Secret societies, famous scientists, ancient Egyptian mysticism, and a fascinating addition to the god-versus-science debate: the Catholic Church. By the bestselling authors of The Templar Revelation and Mary Magdalene, The Forbidden Universe reveals how the foundations of modern science were based around a desire to destroy the church. The great pioneering scientists of the Renaissance and the early Enlightenment (including Copernicus, Galileo, and Sir Isaac Newton) were fervent devotees of the philosophical/mystical system of Hermeticism. Many of the most important scientists of this age, including Galileo, belonged to a secret society called the Giordanisti, which had the agenda to overthrow the Church and establish a new age of Hermetic supremacy.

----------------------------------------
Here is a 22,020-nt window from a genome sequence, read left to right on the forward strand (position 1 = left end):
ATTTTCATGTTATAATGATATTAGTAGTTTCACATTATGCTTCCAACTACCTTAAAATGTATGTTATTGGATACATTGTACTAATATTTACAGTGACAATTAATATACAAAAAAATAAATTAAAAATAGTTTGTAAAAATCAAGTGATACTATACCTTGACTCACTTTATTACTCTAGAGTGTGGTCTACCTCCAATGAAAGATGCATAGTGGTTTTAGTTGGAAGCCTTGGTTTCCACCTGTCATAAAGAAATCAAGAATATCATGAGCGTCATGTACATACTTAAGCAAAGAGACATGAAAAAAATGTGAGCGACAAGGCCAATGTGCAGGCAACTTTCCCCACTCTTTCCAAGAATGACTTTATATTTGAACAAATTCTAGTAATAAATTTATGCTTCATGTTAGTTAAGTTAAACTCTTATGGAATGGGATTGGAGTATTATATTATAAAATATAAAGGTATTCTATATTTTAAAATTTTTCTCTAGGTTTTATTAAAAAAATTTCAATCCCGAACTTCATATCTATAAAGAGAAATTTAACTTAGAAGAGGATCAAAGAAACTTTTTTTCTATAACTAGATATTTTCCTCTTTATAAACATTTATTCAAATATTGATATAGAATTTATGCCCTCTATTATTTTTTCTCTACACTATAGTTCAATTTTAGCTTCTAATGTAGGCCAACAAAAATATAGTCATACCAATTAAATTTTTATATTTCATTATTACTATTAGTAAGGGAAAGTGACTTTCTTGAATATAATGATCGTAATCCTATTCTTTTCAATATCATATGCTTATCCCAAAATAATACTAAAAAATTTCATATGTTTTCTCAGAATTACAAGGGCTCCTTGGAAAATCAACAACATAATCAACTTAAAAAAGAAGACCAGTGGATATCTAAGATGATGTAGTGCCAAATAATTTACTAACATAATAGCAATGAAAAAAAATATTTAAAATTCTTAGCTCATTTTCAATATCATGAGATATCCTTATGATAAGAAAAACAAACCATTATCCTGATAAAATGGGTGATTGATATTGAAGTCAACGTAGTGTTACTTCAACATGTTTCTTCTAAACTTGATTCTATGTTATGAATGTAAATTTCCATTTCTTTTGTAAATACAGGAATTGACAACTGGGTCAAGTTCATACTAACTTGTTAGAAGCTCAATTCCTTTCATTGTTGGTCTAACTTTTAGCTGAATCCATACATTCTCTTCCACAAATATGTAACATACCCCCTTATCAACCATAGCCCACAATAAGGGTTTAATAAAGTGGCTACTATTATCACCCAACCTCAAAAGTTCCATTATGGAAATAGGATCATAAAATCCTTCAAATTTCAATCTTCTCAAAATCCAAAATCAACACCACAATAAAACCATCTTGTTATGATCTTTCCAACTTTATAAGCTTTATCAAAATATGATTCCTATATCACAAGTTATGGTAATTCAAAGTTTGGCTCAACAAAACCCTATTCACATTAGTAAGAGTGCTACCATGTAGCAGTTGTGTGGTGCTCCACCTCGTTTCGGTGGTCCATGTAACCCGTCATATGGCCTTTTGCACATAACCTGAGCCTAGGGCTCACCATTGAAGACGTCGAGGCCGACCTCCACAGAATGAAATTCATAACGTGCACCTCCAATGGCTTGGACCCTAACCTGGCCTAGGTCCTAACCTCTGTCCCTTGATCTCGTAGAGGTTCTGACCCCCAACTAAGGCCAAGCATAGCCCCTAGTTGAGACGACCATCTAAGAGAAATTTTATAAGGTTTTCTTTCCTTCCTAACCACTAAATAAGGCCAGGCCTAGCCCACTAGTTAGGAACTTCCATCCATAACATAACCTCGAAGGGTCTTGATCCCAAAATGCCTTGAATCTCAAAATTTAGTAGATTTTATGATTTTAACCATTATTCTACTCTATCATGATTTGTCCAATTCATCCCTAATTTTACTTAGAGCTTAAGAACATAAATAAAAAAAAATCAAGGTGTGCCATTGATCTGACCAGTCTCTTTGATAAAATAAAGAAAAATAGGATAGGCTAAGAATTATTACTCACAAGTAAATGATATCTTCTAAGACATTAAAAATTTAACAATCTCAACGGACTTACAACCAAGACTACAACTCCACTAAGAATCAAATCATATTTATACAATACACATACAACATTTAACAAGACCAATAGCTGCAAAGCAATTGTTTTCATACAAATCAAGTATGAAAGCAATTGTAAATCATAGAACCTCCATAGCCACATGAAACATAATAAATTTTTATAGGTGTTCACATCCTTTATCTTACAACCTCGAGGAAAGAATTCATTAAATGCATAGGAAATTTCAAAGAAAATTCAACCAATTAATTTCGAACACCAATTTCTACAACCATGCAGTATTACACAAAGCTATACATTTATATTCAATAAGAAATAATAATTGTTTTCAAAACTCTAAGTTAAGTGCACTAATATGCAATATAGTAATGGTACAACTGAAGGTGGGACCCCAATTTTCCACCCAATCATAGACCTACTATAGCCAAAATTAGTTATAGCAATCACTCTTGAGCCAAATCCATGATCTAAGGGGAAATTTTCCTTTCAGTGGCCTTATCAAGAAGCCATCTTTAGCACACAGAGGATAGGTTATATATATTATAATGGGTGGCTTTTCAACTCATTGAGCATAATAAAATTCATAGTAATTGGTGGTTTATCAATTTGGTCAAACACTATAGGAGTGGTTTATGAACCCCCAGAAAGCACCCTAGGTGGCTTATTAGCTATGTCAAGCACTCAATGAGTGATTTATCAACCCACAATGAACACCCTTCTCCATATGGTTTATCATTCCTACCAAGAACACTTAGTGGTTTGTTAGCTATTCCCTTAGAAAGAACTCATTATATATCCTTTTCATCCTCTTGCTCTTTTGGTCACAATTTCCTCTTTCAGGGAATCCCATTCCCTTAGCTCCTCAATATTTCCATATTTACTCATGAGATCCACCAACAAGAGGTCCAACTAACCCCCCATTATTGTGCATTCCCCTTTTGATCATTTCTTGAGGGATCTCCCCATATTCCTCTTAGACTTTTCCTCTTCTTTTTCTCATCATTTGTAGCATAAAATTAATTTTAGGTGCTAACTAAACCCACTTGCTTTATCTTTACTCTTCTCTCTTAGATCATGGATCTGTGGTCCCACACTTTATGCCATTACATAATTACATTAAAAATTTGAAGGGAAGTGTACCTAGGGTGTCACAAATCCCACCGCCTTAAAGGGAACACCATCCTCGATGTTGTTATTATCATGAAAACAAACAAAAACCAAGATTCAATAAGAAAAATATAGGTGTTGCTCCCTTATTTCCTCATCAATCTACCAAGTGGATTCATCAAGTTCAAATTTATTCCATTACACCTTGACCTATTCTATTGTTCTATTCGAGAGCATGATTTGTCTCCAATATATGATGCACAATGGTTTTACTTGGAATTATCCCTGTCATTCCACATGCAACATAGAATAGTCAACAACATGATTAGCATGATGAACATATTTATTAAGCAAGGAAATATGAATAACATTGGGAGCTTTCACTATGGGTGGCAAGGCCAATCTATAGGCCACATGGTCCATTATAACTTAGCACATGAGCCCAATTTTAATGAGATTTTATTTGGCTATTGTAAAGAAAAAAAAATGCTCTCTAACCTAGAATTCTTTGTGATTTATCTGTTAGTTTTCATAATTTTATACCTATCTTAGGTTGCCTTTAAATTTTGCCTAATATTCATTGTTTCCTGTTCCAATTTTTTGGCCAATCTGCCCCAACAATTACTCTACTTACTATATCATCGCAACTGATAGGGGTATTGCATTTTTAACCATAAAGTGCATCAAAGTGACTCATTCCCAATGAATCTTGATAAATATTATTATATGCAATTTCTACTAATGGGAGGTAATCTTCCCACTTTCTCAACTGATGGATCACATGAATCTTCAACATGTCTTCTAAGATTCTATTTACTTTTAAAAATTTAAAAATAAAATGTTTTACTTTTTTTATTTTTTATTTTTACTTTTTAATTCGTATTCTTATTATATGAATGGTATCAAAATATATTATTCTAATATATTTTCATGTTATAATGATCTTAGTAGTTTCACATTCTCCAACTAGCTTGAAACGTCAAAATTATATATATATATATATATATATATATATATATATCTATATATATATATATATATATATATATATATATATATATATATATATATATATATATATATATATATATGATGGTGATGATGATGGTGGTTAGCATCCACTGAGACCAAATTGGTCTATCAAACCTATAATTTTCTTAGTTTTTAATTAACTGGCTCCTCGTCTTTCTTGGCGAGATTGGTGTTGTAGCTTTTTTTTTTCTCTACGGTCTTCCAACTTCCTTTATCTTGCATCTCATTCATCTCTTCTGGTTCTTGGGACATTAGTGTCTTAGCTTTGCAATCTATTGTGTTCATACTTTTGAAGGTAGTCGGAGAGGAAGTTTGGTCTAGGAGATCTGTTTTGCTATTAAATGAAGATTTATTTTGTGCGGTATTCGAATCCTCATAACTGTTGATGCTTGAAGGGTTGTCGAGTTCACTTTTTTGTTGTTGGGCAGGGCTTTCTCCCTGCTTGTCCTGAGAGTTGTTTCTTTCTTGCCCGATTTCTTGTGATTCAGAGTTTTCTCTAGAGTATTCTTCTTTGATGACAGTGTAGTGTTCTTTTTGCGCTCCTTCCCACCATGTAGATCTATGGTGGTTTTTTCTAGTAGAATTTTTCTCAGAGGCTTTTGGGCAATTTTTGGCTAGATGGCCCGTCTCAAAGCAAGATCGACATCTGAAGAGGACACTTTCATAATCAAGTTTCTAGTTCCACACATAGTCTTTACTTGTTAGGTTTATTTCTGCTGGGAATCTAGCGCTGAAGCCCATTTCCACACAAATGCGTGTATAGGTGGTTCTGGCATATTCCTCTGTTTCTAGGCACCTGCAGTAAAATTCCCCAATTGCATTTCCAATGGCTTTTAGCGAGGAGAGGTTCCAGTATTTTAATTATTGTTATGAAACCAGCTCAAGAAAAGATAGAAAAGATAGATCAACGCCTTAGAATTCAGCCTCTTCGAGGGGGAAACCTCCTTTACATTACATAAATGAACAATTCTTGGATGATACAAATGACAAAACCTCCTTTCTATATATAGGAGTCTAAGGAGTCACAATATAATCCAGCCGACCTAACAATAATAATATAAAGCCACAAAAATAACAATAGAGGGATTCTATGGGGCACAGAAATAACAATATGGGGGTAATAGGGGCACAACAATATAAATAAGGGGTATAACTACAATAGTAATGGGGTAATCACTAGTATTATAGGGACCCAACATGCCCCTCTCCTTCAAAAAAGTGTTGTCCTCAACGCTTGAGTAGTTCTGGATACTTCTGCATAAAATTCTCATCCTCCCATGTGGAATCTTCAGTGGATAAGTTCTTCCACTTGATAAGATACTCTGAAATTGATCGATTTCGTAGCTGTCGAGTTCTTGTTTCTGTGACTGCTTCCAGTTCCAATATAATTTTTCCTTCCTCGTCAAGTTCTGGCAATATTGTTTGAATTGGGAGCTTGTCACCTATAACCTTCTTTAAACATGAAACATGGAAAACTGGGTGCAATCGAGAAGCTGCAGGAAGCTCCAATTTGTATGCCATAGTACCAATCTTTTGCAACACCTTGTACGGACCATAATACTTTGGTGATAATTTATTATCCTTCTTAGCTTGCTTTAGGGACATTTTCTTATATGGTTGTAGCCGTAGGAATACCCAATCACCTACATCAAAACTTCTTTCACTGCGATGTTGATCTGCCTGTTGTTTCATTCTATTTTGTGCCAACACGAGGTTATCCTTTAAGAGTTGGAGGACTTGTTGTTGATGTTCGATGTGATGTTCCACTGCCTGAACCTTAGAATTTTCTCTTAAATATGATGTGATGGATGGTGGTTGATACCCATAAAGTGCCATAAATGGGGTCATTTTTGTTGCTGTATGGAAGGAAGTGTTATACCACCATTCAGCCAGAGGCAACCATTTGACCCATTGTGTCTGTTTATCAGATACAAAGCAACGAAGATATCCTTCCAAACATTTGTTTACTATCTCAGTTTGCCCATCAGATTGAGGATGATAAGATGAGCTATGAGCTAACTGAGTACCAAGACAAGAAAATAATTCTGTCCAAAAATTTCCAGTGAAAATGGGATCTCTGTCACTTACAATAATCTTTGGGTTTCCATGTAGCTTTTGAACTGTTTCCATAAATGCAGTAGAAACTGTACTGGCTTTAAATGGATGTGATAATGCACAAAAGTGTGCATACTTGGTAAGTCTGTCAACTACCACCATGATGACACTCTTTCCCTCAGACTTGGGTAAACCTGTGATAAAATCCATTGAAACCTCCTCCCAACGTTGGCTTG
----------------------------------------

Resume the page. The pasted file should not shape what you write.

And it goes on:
Provocateurs Picknett and Prince (The Templar Revelation) return with a fascinating examination of a period long before the Common Era where they find "legendary Egyptian sage" Hermes Trismegistus and the beginnings of Hermeticism. The Corpus Hermeticum (a group of surviving texts supposedly written by Trismegistus) influenced most of the great scientific minds through the ages Ptolemy, Plato, Galileo, and Newton to name just a few. In examining Hermeticism, the authors discuss "time asymmetry" and other "violations of common sense," arguing that most physical processes "should be able to work in either direction." They argue in fascinating and erudite detail that the origins of consciousness not only built but also maintains the universe. Readers may well need to dust off their college physics and philosophy texts, but that's not too much to ask of a book that so thoroughly examines the origins of life, its possible occult origins, and "biological phenomena" that acts as "evidence for a creative force at work" in the universe. The answer is ultimately simple, and deftly explained, leaving readers open to decide for themselves.